Making Light Deliver: translation of methods of photoporation

Lead Research Organisation: University of St Andrews
Department Name: Physics and Astronomy


The cell membrane represents the outer extremity of all cells. In mammals, this is a thin bi-layer film of lipids, embedded with various protein molecules at interspersed locations. The membrane encloses the cell, defines its boundaries and maintains the essential physico-chemical differences between the cytoplasm and the extracellular environment. Under normal circumstances, the lipid nature of the cell membrane acts as an impermeable barrier to the passage of most water-soluble molecules. Thus, the selective introduction of therapeutic agents to the inside of dysfunctional or diseased cells remains a key challenge. The St Andrews-Dundee team's original Basic Technology grant was aimed at developing two inter-related strands of research that would enable targeted drug delivery to cells and tissue at will. The studies have resulted in excellent research and papers and the methods of using tightly focused laser beams to create minute transient pores that permit therapeutic agents to be introduced has been the most promising. This technique, termed photoporation, offers a powerful method for single cell targeted transfection in a sterile fashion. In this next proposal we aim to translate our results and the developed technology into devices that will be common place in both universities and industry. This will be because these optical devices will be able to deliver biologically important material, ranging from genes through to prototype drugs, into a host of different biological systems such as its involvement in stem cell research, plant cells, agriculture through to in vivo mammalian tissue.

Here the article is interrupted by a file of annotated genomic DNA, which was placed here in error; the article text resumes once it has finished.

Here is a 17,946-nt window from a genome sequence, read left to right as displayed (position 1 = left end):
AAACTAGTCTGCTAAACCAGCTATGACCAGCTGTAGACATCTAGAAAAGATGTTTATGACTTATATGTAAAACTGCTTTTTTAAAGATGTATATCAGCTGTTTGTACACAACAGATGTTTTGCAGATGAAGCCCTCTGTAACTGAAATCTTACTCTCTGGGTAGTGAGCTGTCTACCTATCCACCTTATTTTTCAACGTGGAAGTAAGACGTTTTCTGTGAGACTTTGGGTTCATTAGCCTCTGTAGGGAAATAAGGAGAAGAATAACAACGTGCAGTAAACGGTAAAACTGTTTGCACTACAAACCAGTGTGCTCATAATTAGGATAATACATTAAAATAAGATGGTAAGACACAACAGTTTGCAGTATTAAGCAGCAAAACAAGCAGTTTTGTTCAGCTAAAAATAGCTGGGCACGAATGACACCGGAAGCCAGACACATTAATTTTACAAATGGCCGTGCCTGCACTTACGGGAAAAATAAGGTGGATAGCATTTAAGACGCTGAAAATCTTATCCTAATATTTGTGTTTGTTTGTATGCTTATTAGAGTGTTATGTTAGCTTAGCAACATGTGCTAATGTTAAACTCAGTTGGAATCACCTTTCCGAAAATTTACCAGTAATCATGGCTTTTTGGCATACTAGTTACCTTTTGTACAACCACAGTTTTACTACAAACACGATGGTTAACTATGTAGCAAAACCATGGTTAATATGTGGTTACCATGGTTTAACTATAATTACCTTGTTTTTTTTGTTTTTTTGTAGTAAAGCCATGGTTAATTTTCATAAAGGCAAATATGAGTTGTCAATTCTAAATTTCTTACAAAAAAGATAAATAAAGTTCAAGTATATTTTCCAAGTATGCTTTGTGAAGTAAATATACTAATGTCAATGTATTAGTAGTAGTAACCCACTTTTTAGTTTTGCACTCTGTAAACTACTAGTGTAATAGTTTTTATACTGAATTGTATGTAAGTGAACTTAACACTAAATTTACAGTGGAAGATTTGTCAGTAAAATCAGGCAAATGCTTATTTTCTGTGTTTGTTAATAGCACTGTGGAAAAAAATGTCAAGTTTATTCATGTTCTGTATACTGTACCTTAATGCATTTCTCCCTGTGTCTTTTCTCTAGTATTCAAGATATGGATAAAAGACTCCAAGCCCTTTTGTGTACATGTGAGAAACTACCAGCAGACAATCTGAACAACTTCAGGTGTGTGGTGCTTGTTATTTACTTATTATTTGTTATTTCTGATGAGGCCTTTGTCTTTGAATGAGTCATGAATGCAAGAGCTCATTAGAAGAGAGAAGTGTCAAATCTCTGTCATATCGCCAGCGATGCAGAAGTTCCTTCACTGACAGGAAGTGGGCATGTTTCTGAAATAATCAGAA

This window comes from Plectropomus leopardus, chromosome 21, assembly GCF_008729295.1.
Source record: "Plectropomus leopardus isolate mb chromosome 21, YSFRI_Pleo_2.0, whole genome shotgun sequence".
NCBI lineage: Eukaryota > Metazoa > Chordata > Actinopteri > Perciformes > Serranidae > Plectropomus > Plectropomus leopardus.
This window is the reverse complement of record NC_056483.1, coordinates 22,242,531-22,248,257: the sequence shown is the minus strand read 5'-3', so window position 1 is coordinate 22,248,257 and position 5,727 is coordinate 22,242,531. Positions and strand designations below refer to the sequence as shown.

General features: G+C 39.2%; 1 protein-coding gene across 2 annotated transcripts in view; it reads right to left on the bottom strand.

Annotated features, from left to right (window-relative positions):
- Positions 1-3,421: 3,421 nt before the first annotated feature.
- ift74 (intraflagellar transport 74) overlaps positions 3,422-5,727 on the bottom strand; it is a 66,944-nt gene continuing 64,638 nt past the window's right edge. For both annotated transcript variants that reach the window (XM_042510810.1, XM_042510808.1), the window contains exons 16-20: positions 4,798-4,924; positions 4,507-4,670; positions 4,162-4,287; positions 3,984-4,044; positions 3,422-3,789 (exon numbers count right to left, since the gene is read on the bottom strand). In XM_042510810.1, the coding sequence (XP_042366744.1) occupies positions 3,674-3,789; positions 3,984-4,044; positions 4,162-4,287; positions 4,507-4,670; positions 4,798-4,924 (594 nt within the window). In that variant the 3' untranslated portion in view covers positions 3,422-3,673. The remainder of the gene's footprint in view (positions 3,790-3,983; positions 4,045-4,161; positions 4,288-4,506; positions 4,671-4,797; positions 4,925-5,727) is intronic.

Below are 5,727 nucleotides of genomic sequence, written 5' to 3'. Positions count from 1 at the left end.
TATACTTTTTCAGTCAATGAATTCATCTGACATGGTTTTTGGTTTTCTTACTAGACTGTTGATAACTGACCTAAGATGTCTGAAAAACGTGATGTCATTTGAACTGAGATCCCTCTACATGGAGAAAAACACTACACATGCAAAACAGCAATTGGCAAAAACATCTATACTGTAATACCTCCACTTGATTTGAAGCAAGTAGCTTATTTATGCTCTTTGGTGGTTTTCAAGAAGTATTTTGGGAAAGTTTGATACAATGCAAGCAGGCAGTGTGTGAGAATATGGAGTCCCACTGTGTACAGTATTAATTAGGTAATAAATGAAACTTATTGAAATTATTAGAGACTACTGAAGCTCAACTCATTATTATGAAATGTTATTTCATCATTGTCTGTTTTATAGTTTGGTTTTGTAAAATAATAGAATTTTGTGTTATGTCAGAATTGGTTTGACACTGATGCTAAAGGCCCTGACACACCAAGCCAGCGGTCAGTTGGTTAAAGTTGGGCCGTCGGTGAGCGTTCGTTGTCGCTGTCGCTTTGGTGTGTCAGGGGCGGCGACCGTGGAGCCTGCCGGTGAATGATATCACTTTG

Planned Impact